Passport Application Process 'Not Easy' for Uyghurs

2013-11-20
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A Chinese police officer shows new e-passports introduced last year, in Shenyang city, northeast China's Liaoning province, May 8, 2012.
A Chinese police officer shows new e-passports introduced last year, in Shenyang city, northeast China's Liaoning province, May 8, 2012.
Imaginechina

Ethnic Uyghurs in China’s troubled Xinjiang region are facing increasing travel restrictions despite a policy introduced last month aimed at simplifying procedures for citizens to apply for passports, sources say.

The new policy allows applicants to submit their passport applications at “one-stop” government processing centers, usually police stations, instead of having to obtain approval stamps at as many as 18 separate locations.

But the mostly Muslim Uyghurs in the Xinjiang Uyghur Autonomous Region (XUAR) complain that the new policy is intended to benefit only the majority Han Chinese and discriminates against them, according to sources.

They say they find it difficult to use the new system because the one-stop government-run processing centers have not yet opened in Uyghur-majority areas of Xinjiang such as Ghulja, Aksu, Hotan, or Kashgar, sources say.

Because of this, Uyghurs often turn to privately run centers, which sometimes demand bribes, to process their applications.

“The new passport regulation, which is supposed to make the application process easy and simple, is not for Uyghurs,” a worker at a privately run passport application office told RFA’s Uyghur Service.

“Everything is difficult for the Uyghurs if you do not know the way,” he said.

Bribes required

Officially, the fee charged for a new passport is 240 yuan (U.S. $40), but Uyghurs applying at privately run offices sometimes face demands for bribes as high as 20,000 yuan (U.S. $3,280), the source said.

Chinese officials in Xinjiang say the new policy is aimed at making it easier for citizens to obtain passports as more locals travel abroad.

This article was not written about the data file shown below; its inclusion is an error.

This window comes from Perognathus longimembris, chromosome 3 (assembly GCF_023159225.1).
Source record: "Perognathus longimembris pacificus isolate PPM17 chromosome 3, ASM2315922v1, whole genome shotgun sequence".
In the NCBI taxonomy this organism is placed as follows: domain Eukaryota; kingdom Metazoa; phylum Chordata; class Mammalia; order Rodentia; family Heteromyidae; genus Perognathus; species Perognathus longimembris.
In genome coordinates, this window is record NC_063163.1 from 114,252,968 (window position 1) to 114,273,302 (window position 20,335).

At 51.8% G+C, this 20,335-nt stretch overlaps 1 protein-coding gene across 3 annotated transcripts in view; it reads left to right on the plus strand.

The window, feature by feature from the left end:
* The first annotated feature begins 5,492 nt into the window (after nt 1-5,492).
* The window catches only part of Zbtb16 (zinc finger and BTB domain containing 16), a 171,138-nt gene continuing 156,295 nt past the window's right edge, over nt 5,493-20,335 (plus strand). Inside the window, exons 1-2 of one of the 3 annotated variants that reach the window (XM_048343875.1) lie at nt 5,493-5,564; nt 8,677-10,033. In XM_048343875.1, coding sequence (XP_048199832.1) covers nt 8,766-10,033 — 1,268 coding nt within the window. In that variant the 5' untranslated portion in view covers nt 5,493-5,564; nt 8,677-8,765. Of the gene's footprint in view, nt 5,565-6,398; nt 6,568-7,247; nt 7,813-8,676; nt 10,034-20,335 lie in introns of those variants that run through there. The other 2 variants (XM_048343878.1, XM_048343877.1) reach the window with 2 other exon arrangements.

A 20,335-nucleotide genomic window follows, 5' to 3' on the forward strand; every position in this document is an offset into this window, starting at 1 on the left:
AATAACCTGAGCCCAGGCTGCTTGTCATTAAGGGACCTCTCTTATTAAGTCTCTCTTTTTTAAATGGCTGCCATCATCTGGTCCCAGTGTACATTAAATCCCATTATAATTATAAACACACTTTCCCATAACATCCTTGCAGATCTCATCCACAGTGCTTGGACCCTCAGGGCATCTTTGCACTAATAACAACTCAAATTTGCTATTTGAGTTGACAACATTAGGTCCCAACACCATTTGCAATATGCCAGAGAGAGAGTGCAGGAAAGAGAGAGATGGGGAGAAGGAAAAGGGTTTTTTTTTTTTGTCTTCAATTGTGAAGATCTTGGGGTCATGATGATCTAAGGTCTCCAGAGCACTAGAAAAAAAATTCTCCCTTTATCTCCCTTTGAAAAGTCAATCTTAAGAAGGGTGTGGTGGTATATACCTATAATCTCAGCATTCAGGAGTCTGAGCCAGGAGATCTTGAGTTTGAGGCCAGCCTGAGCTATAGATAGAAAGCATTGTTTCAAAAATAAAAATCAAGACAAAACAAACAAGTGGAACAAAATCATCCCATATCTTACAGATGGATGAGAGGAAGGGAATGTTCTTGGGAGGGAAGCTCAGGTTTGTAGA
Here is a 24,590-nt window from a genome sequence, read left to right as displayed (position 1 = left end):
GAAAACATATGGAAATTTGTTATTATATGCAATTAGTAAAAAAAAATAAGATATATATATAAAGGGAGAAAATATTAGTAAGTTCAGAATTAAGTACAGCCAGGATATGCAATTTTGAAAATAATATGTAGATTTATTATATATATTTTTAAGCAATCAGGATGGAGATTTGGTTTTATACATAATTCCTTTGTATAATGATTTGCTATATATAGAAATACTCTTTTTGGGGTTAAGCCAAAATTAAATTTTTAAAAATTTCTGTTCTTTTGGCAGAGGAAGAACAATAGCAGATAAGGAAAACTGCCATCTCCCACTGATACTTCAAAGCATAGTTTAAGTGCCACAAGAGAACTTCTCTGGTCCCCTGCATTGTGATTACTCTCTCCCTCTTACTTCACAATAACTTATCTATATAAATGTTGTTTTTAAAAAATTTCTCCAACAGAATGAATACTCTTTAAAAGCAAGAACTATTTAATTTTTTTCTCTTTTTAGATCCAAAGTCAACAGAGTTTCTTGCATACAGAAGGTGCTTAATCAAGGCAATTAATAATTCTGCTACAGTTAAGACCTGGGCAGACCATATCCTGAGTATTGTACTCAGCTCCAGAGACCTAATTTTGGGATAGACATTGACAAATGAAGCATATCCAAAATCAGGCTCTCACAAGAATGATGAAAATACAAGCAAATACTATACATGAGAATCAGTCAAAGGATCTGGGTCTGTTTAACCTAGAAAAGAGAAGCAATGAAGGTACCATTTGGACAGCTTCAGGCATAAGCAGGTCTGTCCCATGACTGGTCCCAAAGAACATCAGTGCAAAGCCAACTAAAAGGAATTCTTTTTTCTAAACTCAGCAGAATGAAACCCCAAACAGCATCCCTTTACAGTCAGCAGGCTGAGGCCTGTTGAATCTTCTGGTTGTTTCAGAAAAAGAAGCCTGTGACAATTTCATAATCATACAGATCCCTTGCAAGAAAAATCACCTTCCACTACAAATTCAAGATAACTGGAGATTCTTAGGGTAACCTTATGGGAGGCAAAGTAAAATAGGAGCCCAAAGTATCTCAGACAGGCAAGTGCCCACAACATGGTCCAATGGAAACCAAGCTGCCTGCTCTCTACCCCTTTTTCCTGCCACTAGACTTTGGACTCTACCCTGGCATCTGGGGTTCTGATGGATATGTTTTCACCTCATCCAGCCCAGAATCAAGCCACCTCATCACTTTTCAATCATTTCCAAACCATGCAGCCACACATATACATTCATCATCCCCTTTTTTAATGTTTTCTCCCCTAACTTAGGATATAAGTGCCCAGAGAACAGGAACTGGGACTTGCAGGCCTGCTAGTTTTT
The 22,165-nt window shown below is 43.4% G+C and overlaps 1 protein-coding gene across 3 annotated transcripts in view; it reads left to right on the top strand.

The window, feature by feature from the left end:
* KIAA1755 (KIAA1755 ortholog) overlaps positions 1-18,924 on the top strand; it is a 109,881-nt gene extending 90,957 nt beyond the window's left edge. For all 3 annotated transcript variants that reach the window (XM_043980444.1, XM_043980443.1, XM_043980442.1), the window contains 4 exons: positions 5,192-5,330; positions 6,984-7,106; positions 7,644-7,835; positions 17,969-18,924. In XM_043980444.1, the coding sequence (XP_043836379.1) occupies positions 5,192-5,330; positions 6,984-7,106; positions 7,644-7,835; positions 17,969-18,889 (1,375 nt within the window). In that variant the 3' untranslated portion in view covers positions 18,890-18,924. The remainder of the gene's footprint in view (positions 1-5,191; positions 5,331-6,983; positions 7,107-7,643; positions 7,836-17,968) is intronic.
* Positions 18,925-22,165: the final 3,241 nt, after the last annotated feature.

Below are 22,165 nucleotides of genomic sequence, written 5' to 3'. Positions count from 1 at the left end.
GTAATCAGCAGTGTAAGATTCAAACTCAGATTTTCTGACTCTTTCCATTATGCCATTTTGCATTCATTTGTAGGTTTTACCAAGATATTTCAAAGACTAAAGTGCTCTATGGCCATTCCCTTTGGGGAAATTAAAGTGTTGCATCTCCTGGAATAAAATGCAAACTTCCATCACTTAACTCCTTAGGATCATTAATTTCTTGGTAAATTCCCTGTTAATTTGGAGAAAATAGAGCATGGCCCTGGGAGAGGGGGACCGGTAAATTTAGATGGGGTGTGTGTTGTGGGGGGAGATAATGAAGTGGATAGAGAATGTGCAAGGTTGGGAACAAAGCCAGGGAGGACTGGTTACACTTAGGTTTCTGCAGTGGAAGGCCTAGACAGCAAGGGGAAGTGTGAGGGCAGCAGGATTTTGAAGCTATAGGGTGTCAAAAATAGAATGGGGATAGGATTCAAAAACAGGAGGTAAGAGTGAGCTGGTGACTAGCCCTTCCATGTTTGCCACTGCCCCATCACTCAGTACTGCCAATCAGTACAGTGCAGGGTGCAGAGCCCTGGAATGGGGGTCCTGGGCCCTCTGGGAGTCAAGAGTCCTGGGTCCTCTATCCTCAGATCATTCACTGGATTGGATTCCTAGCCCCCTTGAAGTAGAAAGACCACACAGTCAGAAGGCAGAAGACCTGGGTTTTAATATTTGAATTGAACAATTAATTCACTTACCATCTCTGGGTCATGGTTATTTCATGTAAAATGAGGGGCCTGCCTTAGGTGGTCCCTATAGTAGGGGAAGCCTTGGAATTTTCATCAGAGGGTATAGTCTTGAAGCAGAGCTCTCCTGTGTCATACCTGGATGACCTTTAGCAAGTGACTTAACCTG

“At this moment, the number of people who are traveling abroad is increasing,” said Yu Peng, head of the XUAR public security bureau’s border control office, quoted at the end of October in the Urumqi Morning Post.

“Therefore, in order to serve the people better, we have implemented a new policy to handle all passport-related applications in one location.”

Though retired Uyghurs under the age of 60 can apply for passports, “if you are over 60 it is not that easy,” RFA’s source said.

“They think that people over 60 may have health problems, and so it takes a long time, sometimes as long as three or four years,” he said.

And in some cases, the denial of passports to one group of Uyghurs has been used as an excuse to refuse passports to others, sources said.

“If there was a clear reason for this, we could understand it, but there isn’t any,” U.S.-based Uyghur activist Memet Tohti told RFA, citing information gained from local sources.

“In reality, they are using this policy to block Uyghurs from getting passports,” he said, adding, “not many Uyghurs are able to get passports in the Uyghur region.”

Uyghurs complain they have long suffered ethnic discrimination and oppressive religious controls under Beijing’s policies and blame the influx of Han Chinese into Xinjiang for lack of employment and other opportunities.

Chinese authorities often blame outbreaks of violence in Xinjiang on “terrorists” among Uyghurs, but rights groups and experts say Beijing exaggerates the terrorism threat to take the heat off domestic policies that cause unrest or to justify the authorities’ use of force against Uyghurs.

Xinjiang has seen a string of violent incidents in recent years as Beijing tightens security measures and extends house-to-house raids targeting Uyghur families.

Reported by Guligiekela Kevoumu for RFA’s Uyghur Service. Translated by Mamatjan Juma. Written in English by Richard Finney.

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